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    I never even considered a fractal generating program but I think you're on the the right track. Bravo!

    After doing some research there is a program called Mandelbulber which is probably the one you're thinking of, based on the name Mandlebrot, the mathematician who discovers fractals.
    http://code.google.com/p/mandelbulber/


    Here's some examples: http://krzysztofmarczak.deviantart.com/gallery/

    Another program called Incendia: http://www.incendia.net/download/index.html

    OOOHH!
    http://www.mandelbulber.com/gallery/...hi-d3g36fr.jpg

    another cool pic
    http://www.fractal-recursions.com/files/02070502.jpg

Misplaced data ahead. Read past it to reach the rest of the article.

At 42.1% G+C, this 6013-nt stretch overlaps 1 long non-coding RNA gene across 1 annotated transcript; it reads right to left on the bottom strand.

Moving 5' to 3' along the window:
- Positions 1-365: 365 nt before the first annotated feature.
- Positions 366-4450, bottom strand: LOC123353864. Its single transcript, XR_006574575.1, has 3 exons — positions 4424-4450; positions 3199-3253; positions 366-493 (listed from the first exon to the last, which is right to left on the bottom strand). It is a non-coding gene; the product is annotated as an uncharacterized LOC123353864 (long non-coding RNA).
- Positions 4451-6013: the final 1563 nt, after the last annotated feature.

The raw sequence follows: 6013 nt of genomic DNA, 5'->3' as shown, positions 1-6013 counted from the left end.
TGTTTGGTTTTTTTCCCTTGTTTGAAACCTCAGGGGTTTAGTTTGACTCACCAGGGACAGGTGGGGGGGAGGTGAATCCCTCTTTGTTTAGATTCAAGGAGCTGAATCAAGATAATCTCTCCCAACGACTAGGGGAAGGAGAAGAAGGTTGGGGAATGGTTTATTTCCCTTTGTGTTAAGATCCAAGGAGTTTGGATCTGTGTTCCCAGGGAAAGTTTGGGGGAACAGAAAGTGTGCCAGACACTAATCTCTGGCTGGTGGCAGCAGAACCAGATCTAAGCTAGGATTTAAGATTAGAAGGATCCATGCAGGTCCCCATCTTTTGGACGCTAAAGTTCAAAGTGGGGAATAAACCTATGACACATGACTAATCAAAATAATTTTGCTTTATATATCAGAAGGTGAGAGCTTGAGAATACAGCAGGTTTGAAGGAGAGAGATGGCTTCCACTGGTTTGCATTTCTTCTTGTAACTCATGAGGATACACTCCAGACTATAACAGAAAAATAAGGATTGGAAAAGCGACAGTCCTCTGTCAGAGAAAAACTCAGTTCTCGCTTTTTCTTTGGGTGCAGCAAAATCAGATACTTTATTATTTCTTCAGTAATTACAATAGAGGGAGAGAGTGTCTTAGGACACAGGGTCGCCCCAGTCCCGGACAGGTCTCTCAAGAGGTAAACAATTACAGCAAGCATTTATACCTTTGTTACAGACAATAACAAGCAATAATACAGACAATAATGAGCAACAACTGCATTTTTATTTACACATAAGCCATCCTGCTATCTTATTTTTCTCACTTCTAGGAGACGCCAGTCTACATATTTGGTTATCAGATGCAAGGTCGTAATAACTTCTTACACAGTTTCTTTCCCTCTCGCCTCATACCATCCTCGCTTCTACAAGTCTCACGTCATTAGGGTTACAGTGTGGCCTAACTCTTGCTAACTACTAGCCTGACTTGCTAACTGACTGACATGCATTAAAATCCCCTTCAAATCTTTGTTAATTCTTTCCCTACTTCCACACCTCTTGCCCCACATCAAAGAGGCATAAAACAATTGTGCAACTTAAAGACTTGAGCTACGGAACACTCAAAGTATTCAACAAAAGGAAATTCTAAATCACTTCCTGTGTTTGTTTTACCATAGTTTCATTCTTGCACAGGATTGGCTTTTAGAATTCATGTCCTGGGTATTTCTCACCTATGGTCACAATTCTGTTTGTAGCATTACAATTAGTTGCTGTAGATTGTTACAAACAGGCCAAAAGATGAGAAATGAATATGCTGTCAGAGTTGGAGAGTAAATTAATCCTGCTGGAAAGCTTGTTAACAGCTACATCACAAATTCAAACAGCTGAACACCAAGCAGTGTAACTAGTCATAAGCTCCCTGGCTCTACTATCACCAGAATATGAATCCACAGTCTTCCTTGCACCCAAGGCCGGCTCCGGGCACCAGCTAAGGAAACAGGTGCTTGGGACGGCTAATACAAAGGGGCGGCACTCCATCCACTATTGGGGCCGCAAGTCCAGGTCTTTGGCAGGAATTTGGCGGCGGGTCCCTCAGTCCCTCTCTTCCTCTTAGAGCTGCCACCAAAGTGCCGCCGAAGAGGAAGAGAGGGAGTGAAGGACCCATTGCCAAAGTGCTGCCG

I have not yet tried either of the aforementioned programs but I will let you know what I find.

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    Yeah - oops, my bad - I meant Mandelbulb. I've played with it and it is very, very funky to me. Incendia seems like it can put out some sweet stuff if you know what you're up to with it. But I still think it likely it was done in Max with the Greeble plugin. Either way it's a cool image.

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    So I've been experimenting with mandlebulb, it really is an amazing thing but the process is essentially trial and error rather than true creativity. If only one could have more control it could be a part of a production pipeline.
    Antialiasing would be nice too, as would the ability to export depth maps.